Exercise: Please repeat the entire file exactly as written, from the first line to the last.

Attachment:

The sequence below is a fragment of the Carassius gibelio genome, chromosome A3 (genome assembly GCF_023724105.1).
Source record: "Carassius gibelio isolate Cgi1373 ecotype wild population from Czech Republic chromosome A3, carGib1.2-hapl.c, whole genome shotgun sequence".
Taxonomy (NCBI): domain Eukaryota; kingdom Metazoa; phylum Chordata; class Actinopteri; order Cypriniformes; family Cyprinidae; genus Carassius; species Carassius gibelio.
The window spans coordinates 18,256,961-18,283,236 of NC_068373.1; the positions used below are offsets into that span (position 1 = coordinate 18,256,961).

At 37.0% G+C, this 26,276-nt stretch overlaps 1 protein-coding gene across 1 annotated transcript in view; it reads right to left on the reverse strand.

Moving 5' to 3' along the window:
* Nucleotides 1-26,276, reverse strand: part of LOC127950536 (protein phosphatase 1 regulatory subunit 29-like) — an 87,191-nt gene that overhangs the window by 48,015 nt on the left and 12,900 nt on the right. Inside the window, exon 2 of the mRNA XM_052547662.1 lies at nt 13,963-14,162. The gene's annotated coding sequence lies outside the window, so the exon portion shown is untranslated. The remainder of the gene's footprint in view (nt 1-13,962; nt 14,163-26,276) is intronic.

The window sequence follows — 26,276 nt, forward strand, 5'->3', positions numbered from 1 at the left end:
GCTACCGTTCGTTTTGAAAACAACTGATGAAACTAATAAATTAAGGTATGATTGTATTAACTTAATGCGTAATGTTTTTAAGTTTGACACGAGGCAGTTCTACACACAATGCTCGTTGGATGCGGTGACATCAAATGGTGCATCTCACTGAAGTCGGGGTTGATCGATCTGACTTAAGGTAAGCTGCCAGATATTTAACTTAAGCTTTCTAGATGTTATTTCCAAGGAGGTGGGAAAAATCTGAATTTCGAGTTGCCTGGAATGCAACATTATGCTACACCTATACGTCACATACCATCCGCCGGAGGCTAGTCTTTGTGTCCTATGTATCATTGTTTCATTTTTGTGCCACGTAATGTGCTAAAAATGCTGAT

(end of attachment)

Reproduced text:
The sequence below is a fragment of the Carassius gibelio genome, chromosome A3 (genome assembly GCF_023724105.1).
Source record: "Carassius gibelio isolate Cgi1373 ecotype wild population from Czech Republic chromosome A3, carGib1.2-hapl.c, whole genome shotgun sequence".
Taxonomy (NCBI): domain Eukaryota; kingdom Metazoa; phylum Chordata; class Actinopteri; order Cypriniformes; family Cyprinidae; genus Carassius; species Carassius gibelio.
The window spans coordinates 18,256,961-18,283,236 of NC_068373.1; the positions used below are offsets into that span (position 1 = coordinate 18,256,961).

At 37.0% G+C, this 26,276-nt stretch overlaps 1 protein-coding gene across 1 annotated transcript in view; it reads right to left on the reverse strand.

Moving 5' to 3' along the window:
* Nucleotides 1-26,276, reverse strand: part of LOC127950536 (protein phosphatase 1 regulatory subunit 29-like) — an 87,191-nt gene that overhangs the window by 48,015 nt on the left and 12,900 nt on the right. Inside the window, exon 2 of the mRNA XM_052547662.1 lies at nt 13,963-14,162. The gene's annotated coding sequence lies outside the window, so the exon portion shown is untranslated. The remainder of the gene's footprint in view (nt 1-13,962; nt 14,163-26,276) is intronic.

The window sequence follows — 26,276 nt, forward strand, 5'->3', positions numbered from 1 at the left end:
GCTACCGTTCGTTTTGAAAACAACTGATGAAACTAATAAATTAAGGTATGATTGTATTAACTTAATGCGTAATGTTTTTAAGTTTGACACGAGGCAGTTCTACACACAATGCTCGTTGGATGCGGTGACATCAAATGGTGCATCTCACTGAAGTCGGGGTTGATCGATCTGACTTAAGGTAAGCTGCCAGATATTTAACTTAAGCTTTCTAGATGTTATTTCCAAGGAGGTGGGAAAAATCTGAATTTCGAGTTGCCTGGAATGCAACATTATGCTACACCTATACGTCACATACCATCCGCCGGAGGCTAGTCTTTGTGTCCTATGTATCATTGTTTCATTTTTGTGCCACGTAATGTGCTAAAAATGCTGAT